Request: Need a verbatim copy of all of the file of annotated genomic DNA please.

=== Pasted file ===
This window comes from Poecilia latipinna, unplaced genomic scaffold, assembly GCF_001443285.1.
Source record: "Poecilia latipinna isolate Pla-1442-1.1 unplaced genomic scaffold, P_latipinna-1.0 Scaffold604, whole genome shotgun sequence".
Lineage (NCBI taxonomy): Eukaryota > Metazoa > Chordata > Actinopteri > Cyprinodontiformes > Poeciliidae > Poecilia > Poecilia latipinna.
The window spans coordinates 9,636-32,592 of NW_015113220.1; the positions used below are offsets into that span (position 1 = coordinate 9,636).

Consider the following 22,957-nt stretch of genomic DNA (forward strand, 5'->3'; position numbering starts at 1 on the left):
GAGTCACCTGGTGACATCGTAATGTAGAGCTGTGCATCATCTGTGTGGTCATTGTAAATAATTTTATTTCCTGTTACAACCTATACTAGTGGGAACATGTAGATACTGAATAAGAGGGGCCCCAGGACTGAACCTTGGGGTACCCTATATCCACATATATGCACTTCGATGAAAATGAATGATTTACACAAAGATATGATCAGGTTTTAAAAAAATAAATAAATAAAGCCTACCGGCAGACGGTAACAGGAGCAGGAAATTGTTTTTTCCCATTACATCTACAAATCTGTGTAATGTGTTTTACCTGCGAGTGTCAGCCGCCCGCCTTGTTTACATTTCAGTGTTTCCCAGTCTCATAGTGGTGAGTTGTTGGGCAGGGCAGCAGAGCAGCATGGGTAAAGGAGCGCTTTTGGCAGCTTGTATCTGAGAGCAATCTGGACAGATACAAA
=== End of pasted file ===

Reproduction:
This window comes from Poecilia latipinna, unplaced genomic scaffold, assembly GCF_001443285.1.
Source record: "Poecilia latipinna isolate Pla-1442-1.1 unplaced genomic scaffold, P_latipinna-1.0 Scaffold604, whole genome shotgun sequence".
Lineage (NCBI taxonomy): Eukaryota > Metazoa > Chordata > Actinopteri > Cyprinodontiformes > Poeciliidae > Poecilia > Poecilia latipinna.
The window spans coordinates 9,636-32,592 of NW_015113220.1; the positions used below are offsets into that span (position 1 = coordinate 9,636).

Consider the following 22,957-nt stretch of genomic DNA (forward strand, 5'->3'; position numbering starts at 1 on the left):
GAGTCACCTGGTGACATCGTAATGTAGAGCTGTGCATCATCTGTGTGGTCATTGTAAATAATTTTATTTCCTGTTACAACCTATACTAGTGGGAACATGTAGATACTGAATAAGAGGGGCCCCAGGACTGAACCTTGGGGTACCCTATATCCACATATATGCACTTCGATGAAAATGAATGATTTACACAAAGATATGATCAGGTTTTAAAAAAATAAATAAATAAAGCCTACCGGCAGACGGTAACAGGAGCAGGAAATTGTTTTTTCCCATTACATCTACAAATCTGTGTAATGTGTTTTACCTGCGAGTGTCAGCCGCCCGCCTTGTTTACATTTCAGTGTTTCCCAGTCTCATAGTGGTGAGTTGTTGGGCAGGGCAGCAGAGCAGCATGGGTAAAGGAGCGCTTTTGGCAGCTTGTATCTGAGAGCAATCTGGACAGATACAAA